Issues affecting all schemes
DWP consultation on improving governance and reporting of climate risk
The Department for Work and Pensions (DWP) published a consultation, "Taking action on climate risk: improving governance and reporting by occupational pension schemes" on 26 August 2020. This consultation seeks views on proposals to require trustees of occupational pension schemes with £5 billion or more in assets, authorised master trusts and authorised collective money purchase schemes to:
- put in place effective governance, strategy, risk management, and accompanying metrics and targets for the assessment and management of climate risks and opportunities (to take effect from 1 October 2021); and
- disclose the above in line with the recommendations of the Task Force on Climate-related Financial Disclosures (TCFD).
It is proposed that among the activities required would be calculating the 'carbon footprint' of pension schemes and assessing how the value of the schemes' assets or liabilities would be affected by different temperature rise scenarios, including the ambitions on limiting the global average temperature rise set out in the Paris Agreement.
The TCFD disclosure report would need to be published on the scheme's (or sponsoring employer's) website and referenced in the scheme's annual report and accounts and in member benefit statements. These requirements would have to be met within seven months of the end of the scheme year which is underway on 1 October 2021, or by 31 December 2022 if earlier.
Although the current consultation relates to schemes of £5 billion or more in assets, the DWP is also proposing that schemes with assets of £1bn or more will be subject to the requirements from 2023 and that (after consultation) they would be extended to all occupational schemes in 2024.
The consultation follows on from amendments to the Pension Schemes Bill (see our February 2020 Pensions Brief) which allow regulations to be made imposing governance and disclosure obligations on pension scheme trustees in relation to the effects of climate change.
Trustees should monitor developments in this area. Any responses to the consultation must be made by the closing date of 7 October 2020.
ECJ preliminary ruling in Schrems II case: EU-US Privacy Shield invalid
On 16 July 2020, the European Court of Justice (ECJ) gave a ruling that that the use of the Privacy Shield for transfers of personal data from the EEA to the United States of America (US) is invalid.
The case was brought by Mr Schrems, who made a complaint to the Irish Data Protection Commissioner that the US does not offer sufficient protection for personal data transferred to that country. His key concern related to the transfer of his personal data to the US because of the ability of the US security agencies to require internet service providers to provide them with information.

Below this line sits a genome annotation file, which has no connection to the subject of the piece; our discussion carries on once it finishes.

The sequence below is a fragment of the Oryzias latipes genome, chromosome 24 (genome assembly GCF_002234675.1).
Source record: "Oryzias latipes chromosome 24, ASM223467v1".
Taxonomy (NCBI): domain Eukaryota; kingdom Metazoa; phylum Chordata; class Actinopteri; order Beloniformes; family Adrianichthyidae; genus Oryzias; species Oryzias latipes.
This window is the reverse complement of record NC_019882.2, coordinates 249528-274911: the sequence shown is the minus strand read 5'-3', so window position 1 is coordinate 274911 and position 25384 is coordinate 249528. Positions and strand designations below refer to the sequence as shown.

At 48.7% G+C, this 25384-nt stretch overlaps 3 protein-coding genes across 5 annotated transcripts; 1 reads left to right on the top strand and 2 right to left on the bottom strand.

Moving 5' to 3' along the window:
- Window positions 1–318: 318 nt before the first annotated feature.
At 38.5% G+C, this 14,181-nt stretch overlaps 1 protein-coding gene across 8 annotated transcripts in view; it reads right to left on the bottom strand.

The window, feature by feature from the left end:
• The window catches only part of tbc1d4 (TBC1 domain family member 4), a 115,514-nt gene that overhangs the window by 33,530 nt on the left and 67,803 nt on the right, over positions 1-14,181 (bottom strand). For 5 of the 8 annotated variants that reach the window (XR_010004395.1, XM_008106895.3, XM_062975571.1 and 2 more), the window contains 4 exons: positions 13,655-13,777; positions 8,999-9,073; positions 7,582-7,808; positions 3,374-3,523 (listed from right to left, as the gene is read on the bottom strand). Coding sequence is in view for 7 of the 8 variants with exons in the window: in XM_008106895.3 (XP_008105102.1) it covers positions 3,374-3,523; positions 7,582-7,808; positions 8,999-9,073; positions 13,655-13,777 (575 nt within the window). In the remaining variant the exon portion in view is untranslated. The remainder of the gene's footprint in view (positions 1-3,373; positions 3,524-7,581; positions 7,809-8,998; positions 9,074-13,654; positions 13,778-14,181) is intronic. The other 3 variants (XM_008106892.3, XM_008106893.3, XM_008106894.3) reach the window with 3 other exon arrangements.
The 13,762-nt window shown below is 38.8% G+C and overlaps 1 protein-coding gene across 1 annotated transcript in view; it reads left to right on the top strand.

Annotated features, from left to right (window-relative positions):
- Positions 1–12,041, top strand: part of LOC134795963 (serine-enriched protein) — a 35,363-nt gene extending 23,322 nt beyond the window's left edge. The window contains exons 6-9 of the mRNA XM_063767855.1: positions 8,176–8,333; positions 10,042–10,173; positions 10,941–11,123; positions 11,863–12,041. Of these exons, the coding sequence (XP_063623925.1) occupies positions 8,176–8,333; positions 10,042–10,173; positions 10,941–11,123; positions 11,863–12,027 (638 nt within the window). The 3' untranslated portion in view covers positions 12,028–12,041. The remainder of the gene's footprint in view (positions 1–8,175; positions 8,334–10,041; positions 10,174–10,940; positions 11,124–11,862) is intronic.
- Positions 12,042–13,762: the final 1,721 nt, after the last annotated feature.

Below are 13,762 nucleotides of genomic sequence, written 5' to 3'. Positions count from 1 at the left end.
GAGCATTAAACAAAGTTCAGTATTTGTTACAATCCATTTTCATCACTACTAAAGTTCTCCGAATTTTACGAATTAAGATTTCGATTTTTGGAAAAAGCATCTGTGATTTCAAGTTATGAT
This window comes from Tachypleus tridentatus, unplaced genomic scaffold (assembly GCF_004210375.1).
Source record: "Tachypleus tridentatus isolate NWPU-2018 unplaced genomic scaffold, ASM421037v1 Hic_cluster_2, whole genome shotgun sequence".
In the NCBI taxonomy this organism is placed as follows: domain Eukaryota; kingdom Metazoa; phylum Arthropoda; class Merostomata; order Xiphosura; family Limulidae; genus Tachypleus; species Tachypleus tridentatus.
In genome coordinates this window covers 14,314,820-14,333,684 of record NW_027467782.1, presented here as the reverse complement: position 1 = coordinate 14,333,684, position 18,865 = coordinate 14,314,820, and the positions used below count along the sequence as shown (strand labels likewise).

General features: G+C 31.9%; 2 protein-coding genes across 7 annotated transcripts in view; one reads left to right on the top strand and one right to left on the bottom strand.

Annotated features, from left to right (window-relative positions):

The General Data Protection Regulation (GDPR) prohibits the transfer of personal data from the EEA to non-EEA countries unless the transfer meets specific safeguards. These include where there has been an "adequacy decision", i.e. the transfer is to countries recognised by the European Commission as offering an adequate degree of protection for personal data (the level of which is in line with that of the GDPR). The Privacy Shield was one of such adequacy decisions adopted by the European Commission in 2016 which used to allow personal data transfers between EEA-based businesses to US businesses in specific sectors if they had selfcertified under the Privacy Shield framework.
In the Schrems case, the ECJ decided to overturn the adequacy decision for the Privacy Shield on the grounds that it fails to protect unnecessary and disproportionate access to EU personal data by US intelligence agencies.
The ECJ also considered whether the use of standard contractual clauses (SCCs) continued to be a valid means of transferring personal data to non-EEA countries. SCCs act as an enforceable contract between the data exporter and the data importer imposing prescriptive obligations on the parties and offering data subjects direct recourse against the data exporter and data importer in case their personal data is not adequately protected.
In the Schrems case, the ECJ ruled that SCCs can be a valid mechanism for the transfer of personal data from the EEA to non-EEA countries. However, the judgment suggests that data exporters and data importers should carefully consider whether the SCCs might be in conflict with local laws and whether it is possible to continue with the proposed data transfer to a
third country in light of the wording of the SCCs and any applicable local laws, especially relating to any access by public authorities (including intelligence agencies) of that third country to the personal data transferred.
Further details are in the briefing from our Cybersecurity and Data Privacy practice.
Some pension scheme service providers transfer members' personal data to the US and so Trustees should be aware of this development.
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This Mayer Brown article provides information and comments on legal issues and developments of interest. The foregoing is not a comprehensive treatment of the subject matter covered and is not intended to provide legal advice. Readers should seek specific legal advice before taking any action with respect to the matters discussed herein.